How a tweet can save a life

 

By Gemma D’Souza

When you are in your last year of university, you normally do a big final project called a dissertation.

I did a geography degree and my dissertation took me about nine months to complete. The final word count was just under 10,000 words. Sounds daunting right? I thought the same, but then I realised it actually wasn’t. Most courses allow you to choose the topic of your dissertation. You can find something you enjoy, make yourself familiar with it, do lots of research, collect data or interview people and then write up what you have found.

I’m really interested in natural disasters – earthquakes, volcanic eruptions, floods and so on. I’m also a big social media fan – I love Facebook, Twitter and Instagram and could spend hours scrolling through them all each evening. So I decided to link them together and make my dissertation about how Twitter can possibly help save lives after a natural disaster has taken place.

How is Twitter useful?

Twitter lets you post a comment, add an image and also add the location of where you are when you send that tweet. When a disaster happens, aid agencies (like the Red Cross, for example) need to get to the victims affected by the disaster as soon as they can. If victims still have access to a phone or computer, they can send a tweet directly to these aid agencies, asking for help and receiving assistance more quickly.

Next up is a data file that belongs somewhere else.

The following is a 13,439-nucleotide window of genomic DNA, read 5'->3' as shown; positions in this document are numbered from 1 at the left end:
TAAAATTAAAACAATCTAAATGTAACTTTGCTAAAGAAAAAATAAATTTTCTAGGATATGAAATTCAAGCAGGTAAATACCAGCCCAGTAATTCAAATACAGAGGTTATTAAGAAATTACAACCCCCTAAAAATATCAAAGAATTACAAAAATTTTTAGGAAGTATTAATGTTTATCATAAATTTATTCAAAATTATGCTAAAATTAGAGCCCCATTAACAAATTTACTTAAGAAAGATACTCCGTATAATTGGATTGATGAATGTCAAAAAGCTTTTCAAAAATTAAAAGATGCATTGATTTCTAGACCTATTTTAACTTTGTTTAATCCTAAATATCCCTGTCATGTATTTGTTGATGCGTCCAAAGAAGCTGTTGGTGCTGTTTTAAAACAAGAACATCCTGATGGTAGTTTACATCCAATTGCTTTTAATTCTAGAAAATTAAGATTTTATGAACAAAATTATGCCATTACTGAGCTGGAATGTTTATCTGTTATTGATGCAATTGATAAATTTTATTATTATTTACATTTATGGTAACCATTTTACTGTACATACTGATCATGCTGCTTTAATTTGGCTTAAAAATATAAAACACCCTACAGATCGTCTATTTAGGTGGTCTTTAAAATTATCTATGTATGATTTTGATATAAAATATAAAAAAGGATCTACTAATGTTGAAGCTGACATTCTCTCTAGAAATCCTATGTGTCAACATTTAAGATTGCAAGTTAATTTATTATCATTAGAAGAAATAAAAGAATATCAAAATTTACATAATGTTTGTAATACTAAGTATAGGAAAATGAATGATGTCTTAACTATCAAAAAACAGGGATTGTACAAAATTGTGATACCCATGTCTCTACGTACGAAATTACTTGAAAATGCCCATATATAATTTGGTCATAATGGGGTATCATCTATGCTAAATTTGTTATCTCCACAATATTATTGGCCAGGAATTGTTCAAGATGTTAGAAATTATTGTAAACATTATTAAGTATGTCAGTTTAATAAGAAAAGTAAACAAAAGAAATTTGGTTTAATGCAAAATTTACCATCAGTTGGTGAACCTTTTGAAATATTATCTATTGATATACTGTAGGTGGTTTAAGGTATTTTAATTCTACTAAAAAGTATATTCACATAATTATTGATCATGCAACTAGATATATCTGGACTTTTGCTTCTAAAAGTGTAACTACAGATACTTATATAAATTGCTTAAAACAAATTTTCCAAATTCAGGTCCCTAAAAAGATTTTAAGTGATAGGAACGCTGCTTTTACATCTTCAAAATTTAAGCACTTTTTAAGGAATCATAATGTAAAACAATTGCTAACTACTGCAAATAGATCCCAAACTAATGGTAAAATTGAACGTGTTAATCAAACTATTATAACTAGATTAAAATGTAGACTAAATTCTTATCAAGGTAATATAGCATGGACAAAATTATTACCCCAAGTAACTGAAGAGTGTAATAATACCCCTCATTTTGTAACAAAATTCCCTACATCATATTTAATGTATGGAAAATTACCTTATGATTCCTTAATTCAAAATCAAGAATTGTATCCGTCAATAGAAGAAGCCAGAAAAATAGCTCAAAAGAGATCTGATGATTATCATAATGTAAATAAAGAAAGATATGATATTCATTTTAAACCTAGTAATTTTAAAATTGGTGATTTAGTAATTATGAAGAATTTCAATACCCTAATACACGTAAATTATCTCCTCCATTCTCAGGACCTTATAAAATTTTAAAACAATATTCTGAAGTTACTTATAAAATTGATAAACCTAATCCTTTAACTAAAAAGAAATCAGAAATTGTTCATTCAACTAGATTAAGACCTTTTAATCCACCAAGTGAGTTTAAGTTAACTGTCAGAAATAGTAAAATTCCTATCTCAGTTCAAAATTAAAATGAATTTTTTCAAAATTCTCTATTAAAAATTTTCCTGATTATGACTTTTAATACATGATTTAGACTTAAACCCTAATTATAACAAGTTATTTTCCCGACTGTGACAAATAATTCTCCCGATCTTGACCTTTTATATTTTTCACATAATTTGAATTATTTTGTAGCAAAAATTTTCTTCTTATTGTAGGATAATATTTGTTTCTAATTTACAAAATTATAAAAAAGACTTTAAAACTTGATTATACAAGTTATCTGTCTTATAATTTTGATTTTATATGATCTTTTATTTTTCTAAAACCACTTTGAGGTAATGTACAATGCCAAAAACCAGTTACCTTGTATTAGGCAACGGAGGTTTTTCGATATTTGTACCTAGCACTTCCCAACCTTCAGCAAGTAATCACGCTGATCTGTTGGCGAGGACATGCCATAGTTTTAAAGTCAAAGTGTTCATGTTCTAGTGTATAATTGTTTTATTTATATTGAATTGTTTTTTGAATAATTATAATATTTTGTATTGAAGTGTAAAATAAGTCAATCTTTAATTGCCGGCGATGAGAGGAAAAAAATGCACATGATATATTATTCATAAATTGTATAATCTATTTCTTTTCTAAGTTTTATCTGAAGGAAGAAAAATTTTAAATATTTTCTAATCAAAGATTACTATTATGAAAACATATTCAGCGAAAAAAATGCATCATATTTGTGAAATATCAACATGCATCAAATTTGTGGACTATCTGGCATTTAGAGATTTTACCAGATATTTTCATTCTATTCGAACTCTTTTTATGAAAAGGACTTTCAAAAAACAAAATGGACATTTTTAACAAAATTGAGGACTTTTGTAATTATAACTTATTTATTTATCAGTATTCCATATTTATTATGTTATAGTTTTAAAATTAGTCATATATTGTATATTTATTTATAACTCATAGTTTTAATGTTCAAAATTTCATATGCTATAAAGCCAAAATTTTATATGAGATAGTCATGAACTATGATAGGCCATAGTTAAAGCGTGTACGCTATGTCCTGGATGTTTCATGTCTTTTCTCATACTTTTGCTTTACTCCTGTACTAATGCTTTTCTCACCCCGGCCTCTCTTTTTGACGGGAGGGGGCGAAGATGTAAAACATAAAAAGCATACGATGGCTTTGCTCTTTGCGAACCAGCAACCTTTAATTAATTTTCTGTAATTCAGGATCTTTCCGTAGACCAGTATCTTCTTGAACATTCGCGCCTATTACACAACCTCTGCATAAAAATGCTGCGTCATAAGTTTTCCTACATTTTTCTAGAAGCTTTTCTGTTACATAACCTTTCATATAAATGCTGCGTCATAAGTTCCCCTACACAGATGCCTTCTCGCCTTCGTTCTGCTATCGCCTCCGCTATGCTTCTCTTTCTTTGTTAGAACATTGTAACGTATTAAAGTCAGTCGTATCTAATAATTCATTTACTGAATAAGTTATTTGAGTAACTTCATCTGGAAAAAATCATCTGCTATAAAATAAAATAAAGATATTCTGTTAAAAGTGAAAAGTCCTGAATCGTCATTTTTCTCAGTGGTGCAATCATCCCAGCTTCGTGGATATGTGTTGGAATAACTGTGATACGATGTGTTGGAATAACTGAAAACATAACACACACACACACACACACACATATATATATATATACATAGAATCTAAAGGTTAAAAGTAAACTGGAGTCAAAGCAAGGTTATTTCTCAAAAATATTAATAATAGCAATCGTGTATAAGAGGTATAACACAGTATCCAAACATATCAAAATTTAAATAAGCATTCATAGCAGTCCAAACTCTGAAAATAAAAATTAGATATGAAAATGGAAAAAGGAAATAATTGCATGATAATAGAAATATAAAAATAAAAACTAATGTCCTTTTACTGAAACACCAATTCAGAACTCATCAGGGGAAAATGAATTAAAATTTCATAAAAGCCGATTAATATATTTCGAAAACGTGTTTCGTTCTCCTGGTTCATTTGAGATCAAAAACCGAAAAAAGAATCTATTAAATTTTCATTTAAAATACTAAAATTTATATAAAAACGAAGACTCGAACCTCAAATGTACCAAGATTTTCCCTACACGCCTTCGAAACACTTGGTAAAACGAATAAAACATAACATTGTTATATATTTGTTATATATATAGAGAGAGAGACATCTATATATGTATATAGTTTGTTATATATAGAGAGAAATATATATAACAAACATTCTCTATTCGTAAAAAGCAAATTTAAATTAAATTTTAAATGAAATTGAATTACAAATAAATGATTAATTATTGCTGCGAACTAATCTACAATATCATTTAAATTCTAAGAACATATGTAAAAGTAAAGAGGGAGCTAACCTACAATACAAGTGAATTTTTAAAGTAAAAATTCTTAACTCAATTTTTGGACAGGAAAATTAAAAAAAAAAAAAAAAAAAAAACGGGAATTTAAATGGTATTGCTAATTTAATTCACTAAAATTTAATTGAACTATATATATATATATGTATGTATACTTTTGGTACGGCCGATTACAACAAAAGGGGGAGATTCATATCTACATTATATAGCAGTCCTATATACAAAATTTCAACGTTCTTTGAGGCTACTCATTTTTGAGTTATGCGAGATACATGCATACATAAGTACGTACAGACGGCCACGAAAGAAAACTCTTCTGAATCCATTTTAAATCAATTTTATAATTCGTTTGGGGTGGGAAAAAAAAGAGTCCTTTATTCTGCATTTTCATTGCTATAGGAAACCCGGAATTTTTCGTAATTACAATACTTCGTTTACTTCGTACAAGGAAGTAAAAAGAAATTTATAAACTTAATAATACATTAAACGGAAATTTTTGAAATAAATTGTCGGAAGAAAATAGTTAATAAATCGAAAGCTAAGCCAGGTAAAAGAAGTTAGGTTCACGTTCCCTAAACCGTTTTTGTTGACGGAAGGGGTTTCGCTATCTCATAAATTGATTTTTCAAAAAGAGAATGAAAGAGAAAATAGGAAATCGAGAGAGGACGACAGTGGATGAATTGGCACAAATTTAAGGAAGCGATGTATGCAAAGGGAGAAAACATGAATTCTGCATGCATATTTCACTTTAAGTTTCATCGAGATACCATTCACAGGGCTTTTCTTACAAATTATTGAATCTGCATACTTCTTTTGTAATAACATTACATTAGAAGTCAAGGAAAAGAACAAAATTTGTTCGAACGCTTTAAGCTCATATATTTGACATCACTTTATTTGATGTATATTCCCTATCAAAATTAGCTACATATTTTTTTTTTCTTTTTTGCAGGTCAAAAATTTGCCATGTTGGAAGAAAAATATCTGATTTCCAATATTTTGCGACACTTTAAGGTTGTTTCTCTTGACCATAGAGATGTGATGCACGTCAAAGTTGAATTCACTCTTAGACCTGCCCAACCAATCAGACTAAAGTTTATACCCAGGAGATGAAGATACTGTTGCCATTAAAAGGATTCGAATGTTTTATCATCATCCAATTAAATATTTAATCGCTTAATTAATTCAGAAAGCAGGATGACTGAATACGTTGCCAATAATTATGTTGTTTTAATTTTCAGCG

For example, someone could send a tweet saying how many people are injured or lost, what sort of help they need and most importantly, where they are. Using the Twitter App they can even attach their exact location and pinpoint it on a map.

In March 2015 Cyclone Pam hit the South Pacific (to the east of Australia and the north of New Zealand). It ruined hundreds of boats, roads and homes across thousands of miles and on different islands. Tweets and photos were collected from victims on these islands, particularly Vanuatu, and were responded to. It’s good to know that social media can be used to help people in emergencies.

Gemma D’Souza graduated from the University of Portsmouth in 2015 with a degree in geography.

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